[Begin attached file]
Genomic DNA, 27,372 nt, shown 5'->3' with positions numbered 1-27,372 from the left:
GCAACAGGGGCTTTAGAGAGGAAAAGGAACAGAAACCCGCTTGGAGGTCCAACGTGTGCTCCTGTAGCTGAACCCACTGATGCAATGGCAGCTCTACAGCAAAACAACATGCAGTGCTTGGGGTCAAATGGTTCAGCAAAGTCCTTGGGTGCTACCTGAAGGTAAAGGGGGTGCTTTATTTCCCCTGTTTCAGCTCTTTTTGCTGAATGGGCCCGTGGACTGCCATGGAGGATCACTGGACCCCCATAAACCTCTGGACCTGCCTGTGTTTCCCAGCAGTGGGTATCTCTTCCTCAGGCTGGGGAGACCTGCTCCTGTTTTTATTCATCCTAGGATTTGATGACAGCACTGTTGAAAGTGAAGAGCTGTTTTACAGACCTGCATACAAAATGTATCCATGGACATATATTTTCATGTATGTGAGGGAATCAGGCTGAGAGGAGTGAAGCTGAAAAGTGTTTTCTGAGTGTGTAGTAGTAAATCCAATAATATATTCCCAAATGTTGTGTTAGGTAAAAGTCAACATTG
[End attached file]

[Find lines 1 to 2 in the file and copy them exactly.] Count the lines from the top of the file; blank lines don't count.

Genomic DNA, 27,372 nt, shown 5'->3' with positions numbered 1-27,372 from the left:
GCAACAGGGGCTTTAGAGAGGAAAAGGAACAGAAACCCGCTTGGAGGTCCAACGTGTGCTCCTGTAGCTGAACCCACTGATGCAATGGCAGCTCTACAGCAAAACAACATGCAGTGCTTGGGGTCAAATGGTTCAGCAAAGTCCTTGGGTGCTACCTGAAGGTAAAGGGGGTGCTTTATTTCCCCTGTTTCAGCTCTTTTTGCTGAATGGGCCCGTGGACTGCCATGGAGGATCACTGGACCCCCATAAACCTCTGGACCTGCCTGTGTTTCCCAGCAGTGGGTATCTCTTCCTCAGGCTGGGGAGACCTGCTCCTGTTTTTATTCATCCTAGGATTTGATGACAGCACTGTTGAAAGTGAAGAGCTGTTTTACAGACCTGCATACAAAATGTATCCATGGACATATATTTTCATGTATGTGAGGGAATCAGGCTGAGAGGAGTGAAGCTGAAAAGTGTTTTCTGAGTGTGTAGTAGTAAATCCAATAATATATTCCCAAATGTTGTGTTAGGTAAAAGTCAACATTG